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What is the proposed Suburban Rail Loop?
A visionary city-shaping project that sets up up for the future? A development-enabling project to foster suburban job clusters (NEICs) and land value uplift? A transport project? Or, more cynically, a political project? Maybe it's all four? Whether you consider its construction good value or not, it's undeniable that the SRL concept is of wide appeal. Even transformative for those who find our existing public transport too limiting for the types of non-CBD travel that now dominate where we work, learn, shop and play. This is because current infrastructure and service levels emphasise travel into the CBD over other directions. All of our trains are radial. Ditto for all but a few tram corridors. Buses are mostly not radial but almost never provide full-time service. Our orbital SmartBuses were the first real attempt to address this just over ten years ago. However even then their half-hourly weekend timetables looked like something from another age with poor connections to trains. And, without dedicated infrastructure, they are prone to bunching and traffic delays.SRL executive James Tonkin likened the existing rail network as spokes without a wheel at a recent Eastern Transport Coalition meeting. SRL would connect the spokes and provide a true network.
More detailed information about the SRL came out two weeks ago through its Environmental Effects Statement for the first, eastern portion ('SRL East'). I'd encourage you to read as much as you can from it (there's a lot there, including seven tabs worth of documents). Note their warning if you download the pdf files and rely on those. They're incomplete. In their own words: "This printable chapter of the EES replicates the text from the digital EES platform, but does not replicate the interactive figures and maps." You can make a submission. The deadline is 16 December 2021. The sheer amount of material means that no regular person with normal responsibilities will be able to read it within this period. Let alone make a submission. There is thus a risk that they will receive few submissions and that this will be taken as being consent or acceptance of the proposed plans. This item will (I hope) help you with a few of the EES topics. For brevity I'll focus on the connectivity aspects in the transport oriented documents only. I will also leave out temporary disruptions due to construction and other issues such as the location of the train stabling. Report structureYou might want to start off reading the Summary Report. More detail is in the chapters. These have two or three letter codes, normally relating to the initials of their titles. Even more detail is in Technical appendices. These have a letter number. These are mostly divided into existing conditions (EC) and impact assessment (IA). Generally the ECs are .1 while the IAs are .2. There is also a Map Book and Surface and Tunnel Plans. I'll now go through the sections of the EES document I found most of interest. Introduction and Purpose (Chapter IP)This starts with an overview of the Suburban Rail Loop. Basically a 90km orbital railway through Melbourne's middle suburbs to support suburban centres that bring jobs and services nearer more homes. Important for what will be discussed later, it will connect every major suburban rail line between Frankston and Werribee. SRL East will feature six underground stations between Cheltenham (Southland) and Box Hill and turn-up-and-go service. The EES assessment is required to consider broad social, environmental, economic and transport impacts of the project. The conclusion of this process is a planning scheme amendment following approvals. It's important to know what's not covered by the EES. These include (i) initial works, (ii) precinct structure planning, (iii) other parts of SRL (north and north-west), and (iv) interchange works. The latter is particularly important. The full excerpt is below:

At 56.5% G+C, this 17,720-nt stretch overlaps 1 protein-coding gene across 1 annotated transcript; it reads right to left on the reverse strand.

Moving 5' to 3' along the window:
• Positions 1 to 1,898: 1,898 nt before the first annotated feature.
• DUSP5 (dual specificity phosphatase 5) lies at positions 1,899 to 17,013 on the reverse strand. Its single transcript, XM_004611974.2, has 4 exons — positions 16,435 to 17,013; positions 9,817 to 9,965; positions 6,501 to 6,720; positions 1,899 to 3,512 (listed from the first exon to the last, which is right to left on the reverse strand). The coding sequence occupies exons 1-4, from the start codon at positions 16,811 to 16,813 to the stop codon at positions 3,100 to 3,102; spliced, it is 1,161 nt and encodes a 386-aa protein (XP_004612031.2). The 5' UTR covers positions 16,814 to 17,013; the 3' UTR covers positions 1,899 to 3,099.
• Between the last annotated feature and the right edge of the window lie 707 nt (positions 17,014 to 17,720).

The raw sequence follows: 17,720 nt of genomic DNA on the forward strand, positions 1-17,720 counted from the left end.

SRL East intersects with Metro trains at Southland, Clayton, Glen Waverley and Box Hill. However only at Clayton station will the project deliver a 'paid area connection'. That is you will be able to change between trains without having to touch on and off. Provided walking distances are short this is considered the 'gold standard' for connectivity between lines in metro systems.